When our team met Fareedah in Ghana, she told us about the night where she saved the baby’s life, saying, “Because of the Safe Delivery App, I was able to manage the complications, and I observed the mother and baby until the next day. Both mother and baby were fine, the stress on me came down and I felt happy. Thanks to Safe Delivery App, I was the hero of that night.”
Fareedah is one of thousands of midwives for whom the app makes a difference in their daily work.
Evidence shows that health workers using the Safe Delivery App significantly improve skills, knowledge, and confidence in identifying and managing obstetric and newborn complications. In the case of Northern Ghana where Fareedah works, Maternity Foundation monitored 40 midwives using the app. After just 3 months, their average knowledge level had increased by 40 percent, and the midwives reported feeling more confident in their work. In a 2014 randomized control trial in rural Ethiopia, as well as a 2018 study in central Democratic Republic of Congo, the Safe Delivery App improved birth attendants’ scores on measures of confidence and in handling specific post-natal and newborn complications.
As another midwife, Nicola Zewge, put it when we met him at the maternity clinic in Nguenyyiel Refugee Camp in Gambella Regional State, Ethiopia, “Our work is risky – we have the lives of mothers and their babies in our hands every day. The Safe Delivery App makes it easier for us to manage. I think all midwives should use it.”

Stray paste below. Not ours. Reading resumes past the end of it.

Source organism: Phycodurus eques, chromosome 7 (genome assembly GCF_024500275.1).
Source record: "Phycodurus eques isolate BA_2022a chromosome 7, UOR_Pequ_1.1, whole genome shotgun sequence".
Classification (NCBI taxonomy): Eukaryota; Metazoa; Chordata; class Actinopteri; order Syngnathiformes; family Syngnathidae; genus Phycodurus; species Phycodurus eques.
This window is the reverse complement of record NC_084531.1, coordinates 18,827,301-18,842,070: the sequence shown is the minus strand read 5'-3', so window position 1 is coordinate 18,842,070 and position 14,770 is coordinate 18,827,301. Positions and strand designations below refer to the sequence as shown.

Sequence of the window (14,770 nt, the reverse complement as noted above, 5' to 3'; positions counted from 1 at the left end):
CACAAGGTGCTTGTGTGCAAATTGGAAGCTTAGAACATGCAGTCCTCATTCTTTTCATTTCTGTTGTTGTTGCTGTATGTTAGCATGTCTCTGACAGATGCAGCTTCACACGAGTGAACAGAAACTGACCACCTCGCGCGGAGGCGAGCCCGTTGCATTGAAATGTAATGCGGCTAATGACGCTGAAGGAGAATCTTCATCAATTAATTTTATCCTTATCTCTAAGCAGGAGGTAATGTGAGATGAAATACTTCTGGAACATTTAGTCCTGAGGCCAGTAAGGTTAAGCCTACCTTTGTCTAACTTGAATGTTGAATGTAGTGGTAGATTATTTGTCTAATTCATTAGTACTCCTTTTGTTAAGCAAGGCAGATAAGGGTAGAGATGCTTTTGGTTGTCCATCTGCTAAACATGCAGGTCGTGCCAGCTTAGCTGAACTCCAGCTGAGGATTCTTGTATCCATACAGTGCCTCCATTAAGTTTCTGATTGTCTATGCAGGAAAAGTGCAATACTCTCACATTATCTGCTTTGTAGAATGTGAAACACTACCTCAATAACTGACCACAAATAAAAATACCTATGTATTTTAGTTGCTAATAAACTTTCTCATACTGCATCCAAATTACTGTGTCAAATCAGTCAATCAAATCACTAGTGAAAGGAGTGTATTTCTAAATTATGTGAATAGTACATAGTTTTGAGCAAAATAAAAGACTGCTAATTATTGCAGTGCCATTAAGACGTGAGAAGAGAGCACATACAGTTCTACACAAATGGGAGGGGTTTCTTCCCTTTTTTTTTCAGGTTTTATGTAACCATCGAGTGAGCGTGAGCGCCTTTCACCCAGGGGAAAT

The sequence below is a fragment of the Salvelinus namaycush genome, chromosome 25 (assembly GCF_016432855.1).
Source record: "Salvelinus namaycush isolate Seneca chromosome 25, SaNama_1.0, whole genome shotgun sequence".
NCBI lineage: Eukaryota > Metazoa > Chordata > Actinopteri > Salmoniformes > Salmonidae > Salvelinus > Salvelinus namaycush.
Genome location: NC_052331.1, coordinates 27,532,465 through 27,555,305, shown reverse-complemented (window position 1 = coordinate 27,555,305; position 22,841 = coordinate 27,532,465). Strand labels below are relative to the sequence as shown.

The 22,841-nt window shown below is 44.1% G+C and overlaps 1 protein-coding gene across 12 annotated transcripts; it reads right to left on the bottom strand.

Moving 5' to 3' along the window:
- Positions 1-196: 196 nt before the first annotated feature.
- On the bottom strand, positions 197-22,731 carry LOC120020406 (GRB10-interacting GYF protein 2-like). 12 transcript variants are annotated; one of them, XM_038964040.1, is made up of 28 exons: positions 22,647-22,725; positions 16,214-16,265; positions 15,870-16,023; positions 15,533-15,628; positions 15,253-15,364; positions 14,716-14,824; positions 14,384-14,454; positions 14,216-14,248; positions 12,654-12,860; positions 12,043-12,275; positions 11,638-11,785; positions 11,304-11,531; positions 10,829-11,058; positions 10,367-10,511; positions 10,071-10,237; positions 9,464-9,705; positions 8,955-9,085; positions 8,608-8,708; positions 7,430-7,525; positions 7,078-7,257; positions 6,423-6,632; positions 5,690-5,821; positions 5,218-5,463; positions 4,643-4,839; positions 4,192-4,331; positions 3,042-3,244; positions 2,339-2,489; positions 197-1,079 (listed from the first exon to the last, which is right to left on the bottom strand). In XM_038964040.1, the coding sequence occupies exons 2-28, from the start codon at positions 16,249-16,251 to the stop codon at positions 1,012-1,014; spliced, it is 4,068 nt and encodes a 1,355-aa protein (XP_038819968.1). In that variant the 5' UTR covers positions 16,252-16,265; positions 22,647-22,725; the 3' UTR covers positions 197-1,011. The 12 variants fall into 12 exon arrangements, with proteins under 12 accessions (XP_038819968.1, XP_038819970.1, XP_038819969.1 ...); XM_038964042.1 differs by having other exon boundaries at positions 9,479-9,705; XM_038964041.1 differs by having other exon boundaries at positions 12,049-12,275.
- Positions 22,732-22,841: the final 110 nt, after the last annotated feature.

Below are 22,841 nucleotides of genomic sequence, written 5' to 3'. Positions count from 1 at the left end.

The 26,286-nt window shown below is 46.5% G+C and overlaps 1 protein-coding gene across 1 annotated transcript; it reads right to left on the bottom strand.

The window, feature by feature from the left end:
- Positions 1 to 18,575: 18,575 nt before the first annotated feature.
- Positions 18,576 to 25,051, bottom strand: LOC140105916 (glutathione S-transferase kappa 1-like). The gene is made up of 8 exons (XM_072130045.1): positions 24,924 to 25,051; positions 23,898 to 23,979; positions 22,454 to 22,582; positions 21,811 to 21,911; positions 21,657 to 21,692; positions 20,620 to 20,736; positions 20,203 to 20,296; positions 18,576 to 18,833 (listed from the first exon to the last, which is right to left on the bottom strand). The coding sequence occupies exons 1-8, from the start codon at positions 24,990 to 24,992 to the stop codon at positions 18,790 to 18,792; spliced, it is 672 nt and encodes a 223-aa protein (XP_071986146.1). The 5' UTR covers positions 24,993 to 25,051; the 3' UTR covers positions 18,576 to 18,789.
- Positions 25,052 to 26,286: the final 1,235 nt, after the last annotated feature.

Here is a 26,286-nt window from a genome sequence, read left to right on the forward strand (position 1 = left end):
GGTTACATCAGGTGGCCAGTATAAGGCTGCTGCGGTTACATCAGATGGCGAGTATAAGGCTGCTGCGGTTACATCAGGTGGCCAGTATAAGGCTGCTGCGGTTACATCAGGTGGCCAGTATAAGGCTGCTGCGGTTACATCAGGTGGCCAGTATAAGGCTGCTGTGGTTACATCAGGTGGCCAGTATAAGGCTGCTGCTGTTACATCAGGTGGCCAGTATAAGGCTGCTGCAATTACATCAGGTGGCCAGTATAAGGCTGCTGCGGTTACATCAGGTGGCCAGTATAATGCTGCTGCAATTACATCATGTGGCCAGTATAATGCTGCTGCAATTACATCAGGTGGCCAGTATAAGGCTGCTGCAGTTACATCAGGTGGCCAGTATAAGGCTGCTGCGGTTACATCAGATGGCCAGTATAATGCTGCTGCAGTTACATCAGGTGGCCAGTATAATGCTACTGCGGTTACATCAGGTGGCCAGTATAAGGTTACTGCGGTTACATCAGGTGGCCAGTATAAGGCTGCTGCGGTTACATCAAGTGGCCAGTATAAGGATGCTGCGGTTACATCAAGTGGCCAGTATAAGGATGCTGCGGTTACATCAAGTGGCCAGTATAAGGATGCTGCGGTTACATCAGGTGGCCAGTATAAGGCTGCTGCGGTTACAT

Lessons for Starting and Scaling Interventions
What we have we learned from developing, testing and then scaling the Safe Delivery App can be boiled down to four main points:
- Remember it is not about technology. An app will not make a difference on its own. It is easy to get carried away in terms of what technology can do. Often, what is needed is a simple and focused innovation that can easily be integrated into existing practices, programs, trainings or other activities. Technology can drive change – but cannot create change on its own.
- Move beyond the pilot. Getting strong evidence that your solution works is the first essential stepping stone for building credibility. But many solutions will never move beyond the pilot stage. Think about how to scale your solution from the very beginning.
- Make open collaboration your DNA. With a free tool – and a mission to reach as many health workers as possible – we are working with multiple partners at multiple levels at the same time. Even in the NGO world this is a very different business model than what we are used to. See collaboration and partnerships as a key to your success – not as a potential obstacle.
- Standardize 80 percent, customize 20 percent. It is critical that partners can feel a strong sense of ownership of the solution in their country and that it is adapted in terms of language, clinical standards, and visuals. But in order build a scalable platform in a cost-effective way, it must be built on a standardized core backbone. That is why we say 80 percent standardization, 20 percent customization.
To date, the Safe Delivery App has been downloaded more than 70,000 times and is being used in over 40 countries worldwide. The app is also increasingly being used as a tool to contribute to safer births in areas affected by humanitarian crisis and conflict, including in refugee camps in Ethiopia’s Gambella region. In the pipeline, we also have plans to launch Arabic and Swahili language versions, and a Russian version was recently launched in Kyrgyzstan.
The initial results of this work were shared as an abstract at the 2018 IHI Africa Forum on Quality and Safety in Healthcare. Reserve your spot now for the 2020 conference.
Anna Frellsen is the CEO of Maternity Foundation.